Day 1.5 at #SHRM16 Randomness and Regulations

 

I’m blogging again this year for SHRM at the National show aka #SHRM16. Once again, I’ve spent the entire event networking, which means I’ve only attended one session so far – a labor law overview by Chad Richter from Jackson Lewis.

Chad had lots of questions from the audience about the new overtime rules, and the new Persuader rules.  I’m not going to rehash all that, but if you would like to know about Persuader rule go over to the CUE blog where I have a bunch of  resources that you might find useful.

I also did a technically challenged live podcast on Drive Thru HR with the some of the SHRM people who run the certification program.  I haven’t listened to it, but it should be hilarious, if not very informative.  We’re going to try to do another show today at 3 PM ET on social security and retirement.

Sabrina Baker and I did a little pop-up session on Social Media Strategies for a Shop of One” which was well attended. It was fun, but I found it disconcerting that so many people are still asking “how can I put social media to work?” in my organization.

Here are a couple of tips we gave during the pop-up:

  •  Sabrina suggested picking one platform and mastering it before you try others.
  • Sabrina suggested making use of the tool mandatory for something, because it forces adoption of the tool.
  • I suggested you need to know what your goal is before you start figuring out what too you should.  Social media programs are neither “one size fits all” or ” if you build it, they will come.”  Recruiting on Twitter or Facebook is one tactic in your strategy.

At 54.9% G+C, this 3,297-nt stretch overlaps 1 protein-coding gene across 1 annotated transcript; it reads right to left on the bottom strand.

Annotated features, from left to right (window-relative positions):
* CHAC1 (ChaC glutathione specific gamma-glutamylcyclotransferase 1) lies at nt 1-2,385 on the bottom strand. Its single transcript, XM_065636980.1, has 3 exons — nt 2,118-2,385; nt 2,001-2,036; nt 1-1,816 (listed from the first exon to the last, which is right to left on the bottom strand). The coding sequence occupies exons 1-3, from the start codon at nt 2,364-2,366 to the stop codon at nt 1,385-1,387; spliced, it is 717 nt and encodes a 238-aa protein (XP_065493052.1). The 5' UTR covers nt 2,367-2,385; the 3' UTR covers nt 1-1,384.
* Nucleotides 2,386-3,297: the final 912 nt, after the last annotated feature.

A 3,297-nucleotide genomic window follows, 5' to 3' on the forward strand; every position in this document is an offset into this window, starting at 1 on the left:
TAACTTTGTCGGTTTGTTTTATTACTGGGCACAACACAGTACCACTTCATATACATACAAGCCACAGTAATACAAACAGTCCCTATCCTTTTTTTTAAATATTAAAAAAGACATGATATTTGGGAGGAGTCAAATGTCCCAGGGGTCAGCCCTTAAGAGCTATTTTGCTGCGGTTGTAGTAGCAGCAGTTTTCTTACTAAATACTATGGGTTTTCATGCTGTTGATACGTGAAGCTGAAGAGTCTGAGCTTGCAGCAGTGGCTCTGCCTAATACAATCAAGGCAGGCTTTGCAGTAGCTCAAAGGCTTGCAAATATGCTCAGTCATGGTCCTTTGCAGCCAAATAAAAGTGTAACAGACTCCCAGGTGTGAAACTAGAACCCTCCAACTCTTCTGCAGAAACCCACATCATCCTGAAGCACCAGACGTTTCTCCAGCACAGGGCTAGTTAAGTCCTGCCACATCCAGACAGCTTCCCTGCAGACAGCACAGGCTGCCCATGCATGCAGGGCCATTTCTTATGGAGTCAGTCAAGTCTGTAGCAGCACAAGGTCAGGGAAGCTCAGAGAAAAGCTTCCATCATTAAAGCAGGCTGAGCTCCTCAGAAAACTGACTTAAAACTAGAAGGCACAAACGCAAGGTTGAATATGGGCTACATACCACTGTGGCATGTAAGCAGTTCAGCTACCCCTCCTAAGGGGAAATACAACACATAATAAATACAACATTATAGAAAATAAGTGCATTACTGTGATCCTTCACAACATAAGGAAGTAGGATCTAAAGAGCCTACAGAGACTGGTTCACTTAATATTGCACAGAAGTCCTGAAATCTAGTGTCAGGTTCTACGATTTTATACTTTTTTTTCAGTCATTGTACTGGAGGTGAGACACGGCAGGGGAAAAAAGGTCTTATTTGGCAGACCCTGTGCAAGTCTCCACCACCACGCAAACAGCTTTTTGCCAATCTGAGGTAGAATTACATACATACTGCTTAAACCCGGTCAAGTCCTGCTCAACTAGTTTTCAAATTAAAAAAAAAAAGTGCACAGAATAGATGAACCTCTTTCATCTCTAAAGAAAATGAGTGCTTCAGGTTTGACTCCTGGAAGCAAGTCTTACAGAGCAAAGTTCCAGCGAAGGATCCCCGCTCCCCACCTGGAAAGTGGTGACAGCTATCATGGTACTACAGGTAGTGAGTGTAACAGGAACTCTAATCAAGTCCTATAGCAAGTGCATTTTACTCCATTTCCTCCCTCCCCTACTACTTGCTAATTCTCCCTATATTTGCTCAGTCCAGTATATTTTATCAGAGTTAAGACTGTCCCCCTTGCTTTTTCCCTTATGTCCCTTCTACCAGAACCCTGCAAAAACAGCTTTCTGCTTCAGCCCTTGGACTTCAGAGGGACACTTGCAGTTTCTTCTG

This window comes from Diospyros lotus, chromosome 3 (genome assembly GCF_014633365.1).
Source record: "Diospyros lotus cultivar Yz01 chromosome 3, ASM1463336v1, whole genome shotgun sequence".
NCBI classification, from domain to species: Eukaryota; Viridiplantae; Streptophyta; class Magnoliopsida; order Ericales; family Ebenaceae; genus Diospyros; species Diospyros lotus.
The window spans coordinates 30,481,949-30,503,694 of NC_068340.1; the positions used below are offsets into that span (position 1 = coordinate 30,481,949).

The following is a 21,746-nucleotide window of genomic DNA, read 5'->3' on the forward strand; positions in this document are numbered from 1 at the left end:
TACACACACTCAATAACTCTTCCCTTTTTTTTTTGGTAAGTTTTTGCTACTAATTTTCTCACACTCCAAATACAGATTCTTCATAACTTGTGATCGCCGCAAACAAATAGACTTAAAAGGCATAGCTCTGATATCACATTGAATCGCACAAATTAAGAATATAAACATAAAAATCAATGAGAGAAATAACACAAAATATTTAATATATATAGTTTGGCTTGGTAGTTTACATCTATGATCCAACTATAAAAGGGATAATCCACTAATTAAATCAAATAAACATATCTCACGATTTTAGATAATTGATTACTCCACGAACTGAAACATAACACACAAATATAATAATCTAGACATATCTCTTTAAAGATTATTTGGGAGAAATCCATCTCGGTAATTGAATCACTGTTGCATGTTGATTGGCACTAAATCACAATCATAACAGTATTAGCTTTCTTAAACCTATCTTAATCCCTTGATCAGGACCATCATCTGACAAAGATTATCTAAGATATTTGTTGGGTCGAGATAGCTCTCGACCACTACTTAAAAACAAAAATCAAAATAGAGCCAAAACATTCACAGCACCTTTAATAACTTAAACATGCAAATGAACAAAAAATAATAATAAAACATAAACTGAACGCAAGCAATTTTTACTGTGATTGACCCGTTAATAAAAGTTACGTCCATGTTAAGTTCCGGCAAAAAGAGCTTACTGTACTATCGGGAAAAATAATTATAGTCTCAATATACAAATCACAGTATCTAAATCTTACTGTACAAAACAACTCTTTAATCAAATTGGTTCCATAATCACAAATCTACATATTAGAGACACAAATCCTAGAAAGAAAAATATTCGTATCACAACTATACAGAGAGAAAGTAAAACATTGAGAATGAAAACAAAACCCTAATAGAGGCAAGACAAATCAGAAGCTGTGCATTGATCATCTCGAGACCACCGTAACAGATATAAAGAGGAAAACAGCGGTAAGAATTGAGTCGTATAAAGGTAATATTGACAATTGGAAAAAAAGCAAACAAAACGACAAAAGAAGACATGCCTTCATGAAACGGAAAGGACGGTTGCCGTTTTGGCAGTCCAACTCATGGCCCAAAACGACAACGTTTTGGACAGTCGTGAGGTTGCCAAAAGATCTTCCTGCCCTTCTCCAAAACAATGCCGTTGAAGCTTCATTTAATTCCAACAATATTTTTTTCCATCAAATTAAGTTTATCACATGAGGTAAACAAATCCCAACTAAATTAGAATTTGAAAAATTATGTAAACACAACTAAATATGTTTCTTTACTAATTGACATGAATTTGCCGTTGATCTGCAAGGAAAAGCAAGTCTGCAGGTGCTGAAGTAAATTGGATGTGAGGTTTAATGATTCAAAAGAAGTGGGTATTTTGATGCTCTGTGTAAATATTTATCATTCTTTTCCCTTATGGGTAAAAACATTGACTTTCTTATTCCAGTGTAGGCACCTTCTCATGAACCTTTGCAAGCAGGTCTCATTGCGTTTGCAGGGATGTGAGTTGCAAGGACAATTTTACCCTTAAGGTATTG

• My other big tip was to use aggregation to bring useful information to you.

More on this coming in another post.

Q&A with #SHRM16 Speaker Chad Richter

Q&A with #SHRM16 Speaker Chad Richter chad richter

The annual SHRM conference starts in just 6 days. I’m blogging for SHRM again this year.  One of the things they asked us to do is to feature one of the speakers from the conference. Here’s my Q&A profile with speaker Chad Richter, who will covering labor and employee relations developments in his presentation.

Q1. Chad, What’s your background and legal specialty? 

I have always represented management with regard to labor and employment law matters.   I have been practicing in the area of management side labor and employment law since May of 2000, almost 16 years . (i.e. 16 years).  My practice is divided into three main areas: (1) preventive counseling and training; (2) traditional labor law; and (3) workplace litigation.

Q2. What topic are you covering at #SHRM16?